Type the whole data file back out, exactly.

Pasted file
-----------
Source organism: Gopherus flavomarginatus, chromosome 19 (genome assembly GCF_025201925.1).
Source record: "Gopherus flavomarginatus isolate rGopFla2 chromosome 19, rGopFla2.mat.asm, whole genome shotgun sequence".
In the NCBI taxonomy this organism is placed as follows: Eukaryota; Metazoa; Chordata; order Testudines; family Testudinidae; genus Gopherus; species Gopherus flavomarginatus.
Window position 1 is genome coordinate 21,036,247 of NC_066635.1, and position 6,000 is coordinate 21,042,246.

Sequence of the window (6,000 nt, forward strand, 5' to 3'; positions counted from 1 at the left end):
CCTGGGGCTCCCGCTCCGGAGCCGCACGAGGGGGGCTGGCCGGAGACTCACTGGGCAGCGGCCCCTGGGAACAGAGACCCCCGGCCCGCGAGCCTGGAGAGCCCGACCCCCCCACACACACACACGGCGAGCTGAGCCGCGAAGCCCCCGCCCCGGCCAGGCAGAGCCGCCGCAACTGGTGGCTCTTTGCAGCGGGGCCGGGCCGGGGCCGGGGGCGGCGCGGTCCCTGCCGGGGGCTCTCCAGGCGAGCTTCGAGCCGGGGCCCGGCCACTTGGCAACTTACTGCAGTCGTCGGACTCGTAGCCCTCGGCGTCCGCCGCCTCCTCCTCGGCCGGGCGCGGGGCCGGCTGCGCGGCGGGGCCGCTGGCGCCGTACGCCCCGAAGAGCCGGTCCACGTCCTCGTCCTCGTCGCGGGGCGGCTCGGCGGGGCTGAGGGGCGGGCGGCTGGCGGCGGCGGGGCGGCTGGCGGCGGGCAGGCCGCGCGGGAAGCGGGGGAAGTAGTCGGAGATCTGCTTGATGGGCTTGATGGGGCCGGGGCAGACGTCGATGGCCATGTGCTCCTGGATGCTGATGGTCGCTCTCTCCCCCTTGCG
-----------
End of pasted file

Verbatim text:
Source organism: Gopherus flavomarginatus, chromosome 19 (genome assembly GCF_025201925.1).
Source record: "Gopherus flavomarginatus isolate rGopFla2 chromosome 19, rGopFla2.mat.asm, whole genome shotgun sequence".
In the NCBI taxonomy this organism is placed as follows: Eukaryota; Metazoa; Chordata; order Testudines; family Testudinidae; genus Gopherus; species Gopherus flavomarginatus.
Window position 1 is genome coordinate 21,036,247 of NC_066635.1, and position 6,000 is coordinate 21,042,246.

Sequence of the window (6,000 nt, forward strand, 5' to 3'; positions counted from 1 at the left end):
CCTGGGGCTCCCGCTCCGGAGCCGCACGAGGGGGGCTGGCCGGAGACTCACTGGGCAGCGGCCCCTGGGAACAGAGACCCCCGGCCCGCGAGCCTGGAGAGCCCGACCCCCCCACACACACACACGGCGAGCTGAGCCGCGAAGCCCCCGCCCCGGCCAGGCAGAGCCGCCGCAACTGGTGGCTCTTTGCAGCGGGGCCGGGCCGGGGCCGGGGGCGGCGCGGTCCCTGCCGGGGGCTCTCCAGGCGAGCTTCGAGCCGGGGCCCGGCCACTTGGCAACTTACTGCAGTCGTCGGACTCGTAGCCCTCGGCGTCCGCCGCCTCCTCCTCGGCCGGGCGCGGGGCCGGCTGCGCGGCGGGGCCGCTGGCGCCGTACGCCCCGAAGAGCCGGTCCACGTCCTCGTCCTCGTCGCGGGGCGGCTCGGCGGGGCTGAGGGGCGGGCGGCTGGCGGCGGCGGGGCGGCTGGCGGCGGGCAGGCCGCGCGGGAAGCGGGGGAAGTAGTCGGAGATCTGCTTGATGGGCTTGATGGGGCCGGGGCAGACGTCGATGGCCATGTGCTCCTGGATGCTGATGGTCGCTCTCTCCCCCTTGCG